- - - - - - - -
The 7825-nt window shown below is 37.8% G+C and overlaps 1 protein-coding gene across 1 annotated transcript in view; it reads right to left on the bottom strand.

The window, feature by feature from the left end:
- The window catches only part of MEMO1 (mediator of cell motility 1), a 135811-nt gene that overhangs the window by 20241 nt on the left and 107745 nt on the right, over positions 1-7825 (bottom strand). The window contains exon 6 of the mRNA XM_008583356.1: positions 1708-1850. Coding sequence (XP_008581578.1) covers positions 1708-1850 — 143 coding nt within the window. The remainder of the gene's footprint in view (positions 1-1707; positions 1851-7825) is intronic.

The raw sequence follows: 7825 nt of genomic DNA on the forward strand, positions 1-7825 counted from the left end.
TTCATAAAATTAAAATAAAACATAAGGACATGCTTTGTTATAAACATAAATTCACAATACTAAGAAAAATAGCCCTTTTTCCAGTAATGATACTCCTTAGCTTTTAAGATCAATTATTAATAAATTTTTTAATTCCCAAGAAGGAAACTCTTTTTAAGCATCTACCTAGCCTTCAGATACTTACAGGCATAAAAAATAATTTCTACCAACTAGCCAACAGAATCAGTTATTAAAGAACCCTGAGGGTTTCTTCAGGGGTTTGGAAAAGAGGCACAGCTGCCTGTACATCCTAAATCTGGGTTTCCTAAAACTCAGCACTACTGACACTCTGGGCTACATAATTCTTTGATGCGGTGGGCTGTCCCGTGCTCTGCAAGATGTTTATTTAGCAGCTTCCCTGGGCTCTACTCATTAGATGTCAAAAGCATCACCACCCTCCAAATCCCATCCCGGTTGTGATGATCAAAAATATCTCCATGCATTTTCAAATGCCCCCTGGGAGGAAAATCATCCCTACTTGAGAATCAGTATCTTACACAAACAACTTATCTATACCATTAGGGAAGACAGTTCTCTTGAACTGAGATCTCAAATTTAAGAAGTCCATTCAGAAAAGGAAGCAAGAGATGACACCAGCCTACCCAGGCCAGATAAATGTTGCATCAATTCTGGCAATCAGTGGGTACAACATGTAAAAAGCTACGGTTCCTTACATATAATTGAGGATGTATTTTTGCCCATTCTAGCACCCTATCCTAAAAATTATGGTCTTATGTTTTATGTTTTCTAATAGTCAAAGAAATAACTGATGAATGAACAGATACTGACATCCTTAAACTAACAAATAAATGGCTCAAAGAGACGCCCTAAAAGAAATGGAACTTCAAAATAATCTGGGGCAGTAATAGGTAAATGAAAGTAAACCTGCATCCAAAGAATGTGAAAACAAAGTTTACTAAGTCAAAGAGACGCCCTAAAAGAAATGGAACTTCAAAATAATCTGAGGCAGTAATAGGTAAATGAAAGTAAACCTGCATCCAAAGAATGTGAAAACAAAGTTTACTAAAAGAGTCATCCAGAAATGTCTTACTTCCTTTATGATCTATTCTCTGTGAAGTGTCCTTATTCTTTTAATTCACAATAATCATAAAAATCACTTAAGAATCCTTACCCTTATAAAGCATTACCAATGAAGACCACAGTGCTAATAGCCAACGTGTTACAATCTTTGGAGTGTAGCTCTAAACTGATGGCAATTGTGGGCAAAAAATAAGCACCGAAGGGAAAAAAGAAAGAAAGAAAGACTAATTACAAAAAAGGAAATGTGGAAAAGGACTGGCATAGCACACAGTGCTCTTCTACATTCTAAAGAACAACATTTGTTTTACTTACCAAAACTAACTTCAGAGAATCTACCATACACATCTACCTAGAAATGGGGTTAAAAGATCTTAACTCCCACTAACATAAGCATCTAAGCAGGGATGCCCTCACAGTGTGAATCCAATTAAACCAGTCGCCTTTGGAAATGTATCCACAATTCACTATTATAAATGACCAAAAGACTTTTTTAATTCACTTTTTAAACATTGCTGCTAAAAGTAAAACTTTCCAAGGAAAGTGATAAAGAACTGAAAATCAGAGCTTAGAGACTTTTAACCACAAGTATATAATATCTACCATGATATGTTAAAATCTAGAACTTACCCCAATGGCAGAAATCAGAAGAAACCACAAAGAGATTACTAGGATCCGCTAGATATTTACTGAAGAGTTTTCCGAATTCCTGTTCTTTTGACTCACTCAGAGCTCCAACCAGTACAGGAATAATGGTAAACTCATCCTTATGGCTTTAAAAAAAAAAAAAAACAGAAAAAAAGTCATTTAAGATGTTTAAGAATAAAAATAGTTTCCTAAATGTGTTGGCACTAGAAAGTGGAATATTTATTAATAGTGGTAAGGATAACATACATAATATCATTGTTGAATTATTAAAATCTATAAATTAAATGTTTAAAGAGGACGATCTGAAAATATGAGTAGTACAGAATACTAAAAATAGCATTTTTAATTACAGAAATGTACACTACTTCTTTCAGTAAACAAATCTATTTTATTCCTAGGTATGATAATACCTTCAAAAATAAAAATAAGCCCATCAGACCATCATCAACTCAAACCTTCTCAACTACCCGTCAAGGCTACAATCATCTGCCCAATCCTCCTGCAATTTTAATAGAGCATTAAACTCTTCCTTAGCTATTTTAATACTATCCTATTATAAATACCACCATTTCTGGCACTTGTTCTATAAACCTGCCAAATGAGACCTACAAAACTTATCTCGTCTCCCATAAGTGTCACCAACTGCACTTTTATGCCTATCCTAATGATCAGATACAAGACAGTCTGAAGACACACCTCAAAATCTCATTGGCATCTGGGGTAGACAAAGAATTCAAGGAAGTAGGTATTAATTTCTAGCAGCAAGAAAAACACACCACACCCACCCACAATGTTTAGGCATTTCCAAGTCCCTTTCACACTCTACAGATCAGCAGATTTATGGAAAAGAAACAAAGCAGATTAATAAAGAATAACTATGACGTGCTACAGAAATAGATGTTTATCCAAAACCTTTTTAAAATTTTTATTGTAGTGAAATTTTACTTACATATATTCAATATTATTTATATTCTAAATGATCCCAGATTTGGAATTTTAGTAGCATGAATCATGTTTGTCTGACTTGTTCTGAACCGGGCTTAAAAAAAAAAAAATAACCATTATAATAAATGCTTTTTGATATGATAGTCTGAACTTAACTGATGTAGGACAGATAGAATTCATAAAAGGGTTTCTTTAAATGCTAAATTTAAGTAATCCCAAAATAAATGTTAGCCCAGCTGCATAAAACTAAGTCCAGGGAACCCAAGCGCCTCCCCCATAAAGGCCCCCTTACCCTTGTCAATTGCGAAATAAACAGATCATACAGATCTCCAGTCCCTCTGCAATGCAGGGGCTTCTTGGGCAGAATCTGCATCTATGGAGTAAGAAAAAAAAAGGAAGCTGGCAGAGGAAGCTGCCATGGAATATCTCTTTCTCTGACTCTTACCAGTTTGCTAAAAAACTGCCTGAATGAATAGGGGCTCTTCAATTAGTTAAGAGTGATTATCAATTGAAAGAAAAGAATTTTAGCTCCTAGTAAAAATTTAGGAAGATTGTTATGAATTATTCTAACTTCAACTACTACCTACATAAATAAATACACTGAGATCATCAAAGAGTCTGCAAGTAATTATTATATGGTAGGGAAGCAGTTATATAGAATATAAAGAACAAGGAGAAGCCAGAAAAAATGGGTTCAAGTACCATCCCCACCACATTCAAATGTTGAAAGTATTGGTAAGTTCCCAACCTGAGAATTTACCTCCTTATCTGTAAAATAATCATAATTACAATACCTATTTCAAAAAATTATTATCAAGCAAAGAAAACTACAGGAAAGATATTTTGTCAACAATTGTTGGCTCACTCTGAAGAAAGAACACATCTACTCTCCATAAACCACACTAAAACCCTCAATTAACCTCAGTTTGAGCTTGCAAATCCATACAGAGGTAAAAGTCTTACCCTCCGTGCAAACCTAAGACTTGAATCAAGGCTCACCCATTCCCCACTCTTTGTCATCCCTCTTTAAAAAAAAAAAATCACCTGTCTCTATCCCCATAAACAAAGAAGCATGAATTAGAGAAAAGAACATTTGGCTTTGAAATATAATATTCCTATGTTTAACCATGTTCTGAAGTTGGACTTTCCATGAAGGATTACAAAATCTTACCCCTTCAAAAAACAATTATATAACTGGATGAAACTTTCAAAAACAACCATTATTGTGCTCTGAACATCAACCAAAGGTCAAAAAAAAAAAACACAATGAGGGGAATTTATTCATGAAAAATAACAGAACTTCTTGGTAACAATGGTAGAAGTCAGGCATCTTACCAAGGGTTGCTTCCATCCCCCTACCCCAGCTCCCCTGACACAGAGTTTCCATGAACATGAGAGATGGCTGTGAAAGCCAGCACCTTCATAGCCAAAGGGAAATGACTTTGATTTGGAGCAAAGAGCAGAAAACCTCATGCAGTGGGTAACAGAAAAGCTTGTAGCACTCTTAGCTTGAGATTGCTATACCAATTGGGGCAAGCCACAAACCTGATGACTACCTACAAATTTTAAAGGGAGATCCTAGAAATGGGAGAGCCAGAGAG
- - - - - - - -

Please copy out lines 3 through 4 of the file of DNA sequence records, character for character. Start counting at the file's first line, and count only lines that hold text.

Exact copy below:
- The window catches only part of MEMO1 (mediator of cell motility 1), a 135811-nt gene that overhangs the window by 20241 nt on the left and 107745 nt on the right, over positions 1-7825 (bottom strand). The window contains exon 6 of the mRNA XM_008583356.1: positions 1708-1850. Coding sequence (XP_008581578.1) covers positions 1708-1850 — 143 coding nt within the window. The remainder of the gene's footprint in view (positions 1-1707; positions 1851-7825) is intronic.

The raw sequence follows: 7825 nt of genomic DNA on the forward strand, positions 1-7825 counted from the left end.